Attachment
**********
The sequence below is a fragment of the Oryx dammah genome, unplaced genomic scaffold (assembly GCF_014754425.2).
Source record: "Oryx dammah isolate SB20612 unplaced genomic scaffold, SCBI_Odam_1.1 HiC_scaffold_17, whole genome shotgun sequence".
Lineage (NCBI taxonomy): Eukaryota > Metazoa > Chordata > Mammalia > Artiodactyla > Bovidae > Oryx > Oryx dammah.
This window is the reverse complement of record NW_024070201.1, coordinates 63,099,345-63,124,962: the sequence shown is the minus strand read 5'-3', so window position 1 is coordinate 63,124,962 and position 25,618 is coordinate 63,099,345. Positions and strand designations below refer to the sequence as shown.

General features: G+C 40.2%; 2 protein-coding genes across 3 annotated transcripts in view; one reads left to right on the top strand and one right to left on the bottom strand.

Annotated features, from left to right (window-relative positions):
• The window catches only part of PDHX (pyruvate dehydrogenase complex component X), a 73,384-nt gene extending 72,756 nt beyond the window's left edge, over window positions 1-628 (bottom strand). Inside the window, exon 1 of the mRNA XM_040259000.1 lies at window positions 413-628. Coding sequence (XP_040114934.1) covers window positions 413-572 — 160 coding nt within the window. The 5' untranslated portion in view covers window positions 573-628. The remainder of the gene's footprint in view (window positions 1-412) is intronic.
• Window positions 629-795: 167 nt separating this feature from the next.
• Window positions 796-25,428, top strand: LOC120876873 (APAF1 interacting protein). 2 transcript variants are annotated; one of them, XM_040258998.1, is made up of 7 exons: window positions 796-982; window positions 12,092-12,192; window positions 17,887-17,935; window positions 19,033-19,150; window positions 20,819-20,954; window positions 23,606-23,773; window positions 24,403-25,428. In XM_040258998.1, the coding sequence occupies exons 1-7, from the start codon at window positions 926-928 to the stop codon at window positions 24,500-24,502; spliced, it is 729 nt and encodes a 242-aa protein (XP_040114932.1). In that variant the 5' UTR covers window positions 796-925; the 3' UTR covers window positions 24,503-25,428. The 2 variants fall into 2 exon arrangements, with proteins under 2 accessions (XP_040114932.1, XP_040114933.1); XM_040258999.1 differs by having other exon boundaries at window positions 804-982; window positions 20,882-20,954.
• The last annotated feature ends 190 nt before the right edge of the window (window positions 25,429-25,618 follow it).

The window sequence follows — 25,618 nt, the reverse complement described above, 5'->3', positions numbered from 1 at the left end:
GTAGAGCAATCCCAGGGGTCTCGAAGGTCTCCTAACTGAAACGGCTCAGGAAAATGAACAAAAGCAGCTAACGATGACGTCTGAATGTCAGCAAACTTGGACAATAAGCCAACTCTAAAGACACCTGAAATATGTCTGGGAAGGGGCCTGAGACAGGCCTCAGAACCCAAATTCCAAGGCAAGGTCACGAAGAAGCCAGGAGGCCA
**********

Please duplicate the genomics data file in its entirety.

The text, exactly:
The sequence below is a fragment of the Oryx dammah genome, unplaced genomic scaffold (assembly GCF_014754425.2).
Source record: "Oryx dammah isolate SB20612 unplaced genomic scaffold, SCBI_Odam_1.1 HiC_scaffold_17, whole genome shotgun sequence".
Lineage (NCBI taxonomy): Eukaryota > Metazoa > Chordata > Mammalia > Artiodactyla > Bovidae > Oryx > Oryx dammah.
This window is the reverse complement of record NW_024070201.1, coordinates 63,099,345-63,124,962: the sequence shown is the minus strand read 5'-3', so window position 1 is coordinate 63,124,962 and position 25,618 is coordinate 63,099,345. Positions and strand designations below refer to the sequence as shown.

General features: G+C 40.2%; 2 protein-coding genes across 3 annotated transcripts in view; one reads left to right on the top strand and one right to left on the bottom strand.

Annotated features, from left to right (window-relative positions):
• The window catches only part of PDHX (pyruvate dehydrogenase complex component X), a 73,384-nt gene extending 72,756 nt beyond the window's left edge, over window positions 1-628 (bottom strand). Inside the window, exon 1 of the mRNA XM_040259000.1 lies at window positions 413-628. Coding sequence (XP_040114934.1) covers window positions 413-572 — 160 coding nt within the window. The 5' untranslated portion in view covers window positions 573-628. The remainder of the gene's footprint in view (window positions 1-412) is intronic.
• Window positions 629-795: 167 nt separating this feature from the next.
• Window positions 796-25,428, top strand: LOC120876873 (APAF1 interacting protein). 2 transcript variants are annotated; one of them, XM_040258998.1, is made up of 7 exons: window positions 796-982; window positions 12,092-12,192; window positions 17,887-17,935; window positions 19,033-19,150; window positions 20,819-20,954; window positions 23,606-23,773; window positions 24,403-25,428. In XM_040258998.1, the coding sequence occupies exons 1-7, from the start codon at window positions 926-928 to the stop codon at window positions 24,500-24,502; spliced, it is 729 nt and encodes a 242-aa protein (XP_040114932.1). In that variant the 5' UTR covers window positions 796-925; the 3' UTR covers window positions 24,503-25,428. The 2 variants fall into 2 exon arrangements, with proteins under 2 accessions (XP_040114932.1, XP_040114933.1); XM_040258999.1 differs by having other exon boundaries at window positions 804-982; window positions 20,882-20,954.
• The last annotated feature ends 190 nt before the right edge of the window (window positions 25,429-25,618 follow it).

The window sequence follows — 25,618 nt, the reverse complement described above, 5'->3', positions numbered from 1 at the left end:
GTAGAGCAATCCCAGGGGTCTCGAAGGTCTCCTAACTGAAACGGCTCAGGAAAATGAACAAAAGCAGCTAACGATGACGTCTGAATGTCAGCAAACTTGGACAATAAGCCAACTCTAAAGACACCTGAAATATGTCTGGGAAGGGGCCTGAGACAGGCCTCAGAACCCAAATTCCAAGGCAAGGTCACGAAGAAGCCAGGAGGCCA